Freshwater: the Merri and Hopkins River trout are beginning to get active with some nice captures recently both by boat and by land based anglers. Hunter Boekhout scored a nice 48cm trout while casting a soft plastic in the Merri. Michael Malone chucked on his waders and ventured up stream looking for a good trout. He was rewarded with a beautifully coloured brown trout on a glamourous day. The water is still super clear which is normally a bad thing but by the reports we are getting in this hasn’t made much difference apart from being able to spot the fish you’re targeting before you catch it. Ollie Sharp landed a great trout out of his kayak locally just before dark. The last bit of light is widely regarded by many as the best time to target a big trout so you might need to rug up to have a chance at a whopper. Lake Purrumbete is fishing OK for redfin but the average size is way down with a lot of smaller fish mixed in. The occasional chinook salmon is also being caught with most of Ken Carman’s charters from Victorian Inland Charters getting at least one. For the redfin live minnow or soft plastics fished down into the schools is the best option. Lake Bullen Merri is much of the same thing with some decent chinook salmon being caught on the troll with downriggers and paravanes getting the lures down to the depth that they are sitting in. Using your fish finder to first find that area that they are sitting in will definitely make your life easier once you deploy the downrigger so you can set the lure at that depth and target that. No point setting the lure in 5m of water if they are all sitting at 10. The Koroit and District Angling Club are holding the second Carp Fishing Classic next weekend. This will be held in the Hopkins River and the Emu Creek which will kick off on Friday at 4pm and run through until Sunday where the weigh in will be done at 11.30am with all fish to be presented prior to this whole in form. There will be one weigh in which will be conducted at the Warrnambool and District Angling Club rooms on Simpson Street and Otway Road. A BBQ along with the bar will be available on the day after the final weigh in.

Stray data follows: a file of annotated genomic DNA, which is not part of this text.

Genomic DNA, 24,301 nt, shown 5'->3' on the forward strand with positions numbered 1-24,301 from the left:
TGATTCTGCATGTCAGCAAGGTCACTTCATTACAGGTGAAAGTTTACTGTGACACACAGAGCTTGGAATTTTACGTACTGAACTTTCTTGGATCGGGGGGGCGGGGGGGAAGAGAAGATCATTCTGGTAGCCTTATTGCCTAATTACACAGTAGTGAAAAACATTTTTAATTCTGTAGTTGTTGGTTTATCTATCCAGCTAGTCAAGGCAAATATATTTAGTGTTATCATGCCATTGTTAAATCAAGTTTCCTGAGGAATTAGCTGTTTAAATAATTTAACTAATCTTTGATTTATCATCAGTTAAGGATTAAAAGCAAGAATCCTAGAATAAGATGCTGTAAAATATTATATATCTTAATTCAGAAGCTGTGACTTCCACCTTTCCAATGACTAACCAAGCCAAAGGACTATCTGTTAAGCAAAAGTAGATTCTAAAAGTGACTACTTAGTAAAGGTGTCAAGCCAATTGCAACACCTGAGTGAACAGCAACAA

The weekend’s weather is looking pretty good for a fish offshore so I would expect more tuna, shark and snapper action come to light early next week. We as a recreational fishing community need to stand up and make a stand against what is happening in Port Fairy but we can’t turn to violence so having your say should be as far as you take the issue. Things take time and we just need to be patient and get things done in the right way. Until next week tight lines and best of luck.